SBRI is funded and managed by Departments and coordinated by the TSB. The best SBRI programmes, such as that developed by the NHS adopt a quasi-venture capital approach to management, monitoring projects closely and helping where possible to make them successful. The endorsement provided by a lead customer helps firms sell to other organisations, raise finance and recruit employees. And SBRI provides sufficient funding to make a difference, something woefully absent from traditional UK innovation policies. Firms love it. So too do those involved in funding it; NHS SBRI projects range from a novel treatment for age related sight loss to wound care.

For too long UK innovation policy has been based on the misguided assumption that excellent academic research and venture capital are all that is needed. Start-ups and small companies have a vital role to play in driving innovation and rebalancing the economy. But policies dictated by free–market economic theoreticians in the Treasury have resulted in government support being largely restricted to part-funded grants and R&D tax credits. That the world’s leading free market economy does things differently has been largely ignored.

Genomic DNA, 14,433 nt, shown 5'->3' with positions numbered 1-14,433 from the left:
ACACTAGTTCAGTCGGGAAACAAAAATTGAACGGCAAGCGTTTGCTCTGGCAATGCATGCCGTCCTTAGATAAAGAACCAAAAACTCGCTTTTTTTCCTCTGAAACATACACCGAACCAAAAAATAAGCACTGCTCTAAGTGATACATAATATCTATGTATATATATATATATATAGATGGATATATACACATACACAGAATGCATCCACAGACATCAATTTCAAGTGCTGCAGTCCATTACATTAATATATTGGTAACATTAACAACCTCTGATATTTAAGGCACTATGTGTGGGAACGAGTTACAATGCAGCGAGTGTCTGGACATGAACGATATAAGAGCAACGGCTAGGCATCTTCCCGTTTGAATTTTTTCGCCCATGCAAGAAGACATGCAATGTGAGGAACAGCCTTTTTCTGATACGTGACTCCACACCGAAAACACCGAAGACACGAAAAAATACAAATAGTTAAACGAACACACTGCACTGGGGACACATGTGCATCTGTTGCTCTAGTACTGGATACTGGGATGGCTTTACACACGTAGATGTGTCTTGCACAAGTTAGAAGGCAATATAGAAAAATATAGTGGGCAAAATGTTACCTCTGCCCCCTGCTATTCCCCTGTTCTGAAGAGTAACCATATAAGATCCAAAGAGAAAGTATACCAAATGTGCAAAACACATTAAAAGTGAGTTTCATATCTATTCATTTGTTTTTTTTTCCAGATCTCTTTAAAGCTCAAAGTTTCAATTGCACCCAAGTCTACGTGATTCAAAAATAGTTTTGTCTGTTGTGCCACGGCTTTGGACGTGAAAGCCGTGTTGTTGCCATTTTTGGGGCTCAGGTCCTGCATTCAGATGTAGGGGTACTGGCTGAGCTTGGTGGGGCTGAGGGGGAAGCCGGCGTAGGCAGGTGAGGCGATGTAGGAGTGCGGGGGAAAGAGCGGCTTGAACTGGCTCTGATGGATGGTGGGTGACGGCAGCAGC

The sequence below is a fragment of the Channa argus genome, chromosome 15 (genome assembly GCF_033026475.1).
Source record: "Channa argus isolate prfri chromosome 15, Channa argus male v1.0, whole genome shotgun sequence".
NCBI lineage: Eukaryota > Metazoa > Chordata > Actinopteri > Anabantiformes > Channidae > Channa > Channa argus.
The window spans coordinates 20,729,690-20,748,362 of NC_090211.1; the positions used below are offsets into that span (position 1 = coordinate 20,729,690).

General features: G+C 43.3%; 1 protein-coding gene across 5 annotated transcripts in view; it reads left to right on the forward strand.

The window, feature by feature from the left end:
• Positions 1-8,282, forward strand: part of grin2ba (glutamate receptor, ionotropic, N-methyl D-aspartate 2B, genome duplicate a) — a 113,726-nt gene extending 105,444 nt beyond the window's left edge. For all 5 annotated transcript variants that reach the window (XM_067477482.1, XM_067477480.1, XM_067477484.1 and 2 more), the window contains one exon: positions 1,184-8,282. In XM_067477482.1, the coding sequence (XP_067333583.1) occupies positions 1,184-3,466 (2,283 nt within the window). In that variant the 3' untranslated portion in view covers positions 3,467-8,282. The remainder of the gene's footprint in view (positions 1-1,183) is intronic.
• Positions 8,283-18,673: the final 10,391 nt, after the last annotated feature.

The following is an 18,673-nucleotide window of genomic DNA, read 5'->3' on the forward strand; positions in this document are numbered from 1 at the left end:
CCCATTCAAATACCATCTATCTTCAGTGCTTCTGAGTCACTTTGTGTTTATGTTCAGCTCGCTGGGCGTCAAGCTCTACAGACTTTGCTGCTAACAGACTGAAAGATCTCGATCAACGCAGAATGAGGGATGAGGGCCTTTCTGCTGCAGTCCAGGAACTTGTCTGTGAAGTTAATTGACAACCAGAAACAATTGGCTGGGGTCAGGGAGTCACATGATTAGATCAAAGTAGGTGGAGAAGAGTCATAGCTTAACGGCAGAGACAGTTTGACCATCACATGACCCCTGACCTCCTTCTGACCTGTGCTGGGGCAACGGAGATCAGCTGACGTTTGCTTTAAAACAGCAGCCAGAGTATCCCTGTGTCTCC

What we need to do now is to steadily increase the level of government funding for technology development in companies, drawing on these US models to ensure it is delivered in a way which makes a real difference and focuses funding progressively on the best projects. Alongside an expanded SBRI we need a new TSB programme for larger projects, using the DARPA contract model rather than the traditional collaborative grants mechanism.